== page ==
A brother from West Bengal district of Dinajpur after a long search was able to rescue his sister who was trafficked for forced Marriage in Uttar Pradesh
A brother from West Bengal district of Dinajpur after a long search was able to rescue his sister who was trafficked for forced Marriage in Uttar Pradesh


Business in brides is booming in north-west India as a result of female foeticide, but the women bought and sold are often trapped in lives of slavery and abuse

Just 90 minutes’ drive from the thriving city of Gurgaon, near Delhi, a business hub in India and home to corporate giants Google and Microsoft, Hari Singh Yadav, landowner, farmer and eldest of seven brothers sits outside his front door and bemoans his bachelor status.

“There are not enough girls from my caste in our village, and I’m already 34 years old, so now no one wants to marry me,” he says. Only three of his brothers have found wives. “Here, if you don’t marry, people shun you. I want to go to [the southern city of] Hyderabad and get a wife but it will cost $1,500. Will you loan it to me?”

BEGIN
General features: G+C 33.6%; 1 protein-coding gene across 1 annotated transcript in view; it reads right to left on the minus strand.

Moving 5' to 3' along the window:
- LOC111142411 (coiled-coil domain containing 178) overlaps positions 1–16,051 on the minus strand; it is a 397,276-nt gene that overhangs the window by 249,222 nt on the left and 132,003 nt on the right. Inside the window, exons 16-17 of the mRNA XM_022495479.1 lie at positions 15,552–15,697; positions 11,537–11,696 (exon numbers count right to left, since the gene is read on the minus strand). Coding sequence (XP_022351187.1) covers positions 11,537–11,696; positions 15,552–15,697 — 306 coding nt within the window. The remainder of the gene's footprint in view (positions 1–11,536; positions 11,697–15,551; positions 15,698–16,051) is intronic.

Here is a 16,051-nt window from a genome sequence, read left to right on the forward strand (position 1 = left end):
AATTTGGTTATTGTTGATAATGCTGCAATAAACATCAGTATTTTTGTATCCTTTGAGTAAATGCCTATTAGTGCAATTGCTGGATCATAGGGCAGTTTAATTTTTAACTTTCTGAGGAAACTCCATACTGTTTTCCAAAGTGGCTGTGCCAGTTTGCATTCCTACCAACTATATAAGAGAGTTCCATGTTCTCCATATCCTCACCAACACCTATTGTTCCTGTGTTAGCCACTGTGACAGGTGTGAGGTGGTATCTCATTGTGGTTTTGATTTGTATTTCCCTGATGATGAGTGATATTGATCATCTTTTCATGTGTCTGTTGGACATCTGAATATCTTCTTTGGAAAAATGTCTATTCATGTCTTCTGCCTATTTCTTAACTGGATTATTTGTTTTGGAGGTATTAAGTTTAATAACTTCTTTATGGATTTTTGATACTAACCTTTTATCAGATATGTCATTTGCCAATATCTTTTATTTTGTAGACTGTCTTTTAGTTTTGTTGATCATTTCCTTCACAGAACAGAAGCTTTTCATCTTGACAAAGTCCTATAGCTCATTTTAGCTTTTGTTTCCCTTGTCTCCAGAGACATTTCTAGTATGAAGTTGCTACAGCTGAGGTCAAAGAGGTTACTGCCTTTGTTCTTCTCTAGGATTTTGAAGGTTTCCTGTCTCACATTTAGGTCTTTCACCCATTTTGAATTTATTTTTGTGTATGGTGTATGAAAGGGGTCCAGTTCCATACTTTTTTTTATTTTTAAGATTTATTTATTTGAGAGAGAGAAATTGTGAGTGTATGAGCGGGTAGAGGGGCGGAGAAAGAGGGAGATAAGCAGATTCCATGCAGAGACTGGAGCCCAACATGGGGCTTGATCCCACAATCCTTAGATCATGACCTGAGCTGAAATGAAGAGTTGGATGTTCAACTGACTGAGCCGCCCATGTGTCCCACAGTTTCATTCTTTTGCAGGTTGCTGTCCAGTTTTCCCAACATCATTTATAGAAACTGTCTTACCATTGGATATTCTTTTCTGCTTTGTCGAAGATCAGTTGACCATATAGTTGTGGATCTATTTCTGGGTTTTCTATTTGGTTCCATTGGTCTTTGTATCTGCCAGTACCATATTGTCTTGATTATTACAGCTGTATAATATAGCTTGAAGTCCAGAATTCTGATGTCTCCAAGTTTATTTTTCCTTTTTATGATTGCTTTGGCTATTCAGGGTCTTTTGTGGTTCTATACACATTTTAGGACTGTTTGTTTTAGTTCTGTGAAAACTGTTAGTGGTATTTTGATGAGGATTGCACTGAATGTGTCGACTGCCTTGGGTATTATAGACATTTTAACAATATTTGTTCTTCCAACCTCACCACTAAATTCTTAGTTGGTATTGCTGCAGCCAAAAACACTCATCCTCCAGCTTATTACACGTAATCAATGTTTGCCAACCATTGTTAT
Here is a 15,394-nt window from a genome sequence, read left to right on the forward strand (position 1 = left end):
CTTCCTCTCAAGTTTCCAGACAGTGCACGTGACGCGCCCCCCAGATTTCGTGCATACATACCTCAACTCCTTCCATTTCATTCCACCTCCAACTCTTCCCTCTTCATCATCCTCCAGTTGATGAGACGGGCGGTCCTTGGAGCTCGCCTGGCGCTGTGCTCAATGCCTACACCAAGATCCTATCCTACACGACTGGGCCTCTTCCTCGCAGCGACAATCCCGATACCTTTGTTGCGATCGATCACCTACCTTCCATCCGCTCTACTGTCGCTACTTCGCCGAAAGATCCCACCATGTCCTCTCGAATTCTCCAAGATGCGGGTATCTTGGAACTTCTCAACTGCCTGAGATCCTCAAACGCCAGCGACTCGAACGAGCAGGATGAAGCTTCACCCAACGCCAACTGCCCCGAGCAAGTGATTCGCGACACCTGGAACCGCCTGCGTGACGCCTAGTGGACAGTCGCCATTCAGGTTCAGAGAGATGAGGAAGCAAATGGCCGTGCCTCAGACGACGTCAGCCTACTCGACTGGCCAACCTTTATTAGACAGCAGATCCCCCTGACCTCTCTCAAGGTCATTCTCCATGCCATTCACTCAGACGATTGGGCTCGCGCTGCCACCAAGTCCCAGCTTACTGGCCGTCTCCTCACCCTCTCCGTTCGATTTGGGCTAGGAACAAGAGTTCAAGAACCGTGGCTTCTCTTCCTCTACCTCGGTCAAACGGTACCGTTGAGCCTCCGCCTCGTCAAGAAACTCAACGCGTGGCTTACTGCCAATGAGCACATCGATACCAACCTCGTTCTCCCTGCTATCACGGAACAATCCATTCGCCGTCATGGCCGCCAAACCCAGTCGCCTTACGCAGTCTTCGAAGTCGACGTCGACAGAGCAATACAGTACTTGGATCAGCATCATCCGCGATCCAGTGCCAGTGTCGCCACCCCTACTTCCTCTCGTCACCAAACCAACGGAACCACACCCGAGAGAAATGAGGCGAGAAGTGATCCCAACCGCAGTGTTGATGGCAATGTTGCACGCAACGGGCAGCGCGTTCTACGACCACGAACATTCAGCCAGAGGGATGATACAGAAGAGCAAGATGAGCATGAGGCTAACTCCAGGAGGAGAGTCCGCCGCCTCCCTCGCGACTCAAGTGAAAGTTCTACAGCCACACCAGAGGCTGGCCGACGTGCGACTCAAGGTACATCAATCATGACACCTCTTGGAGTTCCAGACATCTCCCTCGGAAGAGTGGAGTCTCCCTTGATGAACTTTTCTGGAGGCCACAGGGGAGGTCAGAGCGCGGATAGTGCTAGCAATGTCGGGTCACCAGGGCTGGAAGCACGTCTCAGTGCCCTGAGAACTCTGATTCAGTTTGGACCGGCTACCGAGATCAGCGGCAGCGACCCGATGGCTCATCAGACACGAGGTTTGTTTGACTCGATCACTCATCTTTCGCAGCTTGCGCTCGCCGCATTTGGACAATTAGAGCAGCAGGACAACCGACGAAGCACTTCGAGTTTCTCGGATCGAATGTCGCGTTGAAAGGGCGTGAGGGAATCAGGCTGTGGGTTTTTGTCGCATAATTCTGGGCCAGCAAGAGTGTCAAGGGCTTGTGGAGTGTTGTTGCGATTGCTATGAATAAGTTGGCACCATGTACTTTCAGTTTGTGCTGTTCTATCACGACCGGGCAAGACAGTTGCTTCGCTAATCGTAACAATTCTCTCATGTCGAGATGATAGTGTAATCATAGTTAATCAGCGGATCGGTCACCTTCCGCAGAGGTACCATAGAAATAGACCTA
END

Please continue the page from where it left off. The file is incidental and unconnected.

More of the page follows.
In the north-west of India, the business in brides is booming. Skewed sex ratios in states including Haryana, where there are only 830 girls for every 1,000 boys(pdf) and young women being lured away to jobs in India’s booming cities, means men like Yadav are increasingly left with few options when it comes to finding a wife.

“Among land-owning castes in rural areas, female foeticide is rampant because people bitterly oppose laws which say girls should inherit equally,” said Reena Kukreja, who teaches gender studies at Queens University in Ontario, Canada. “So they make sure daughters are never born.”

Nearly 50 years after the introduction of ultrasound technology, which campaigners say has led to the sex-selective termination of up to 10 million healthy female foetuses, families in search of wives are increasingly turning to traffickers to counter their sons’ diminishing marriage prospects.

There are no official statistics on trafficked and migrant brides in India, but according to a survey conducted across 1,300 villages in Haryana and Rajasthan by Queens University, there has been a 30% increase over the past three years in the numbers of women lured or coerced into marriage.

The UN Office of Drugs and Crime (UNODC) has identified organised bride trafficking rings increasingly operating in Haryana, Punjab and Uttar Pradesh, where gender ratios are among the least balanced in the country. A 2013 UNODC report (pdf) cites a survey of 92 villages in Haryana which shows that in 10,000 households, 9,000 married women had been bought from poor villages in other states.

The business of bride trafficking is proving so lucrative that local people are setting themselves up as dealers or brokers, sourcing women for families seeking partners for their sons.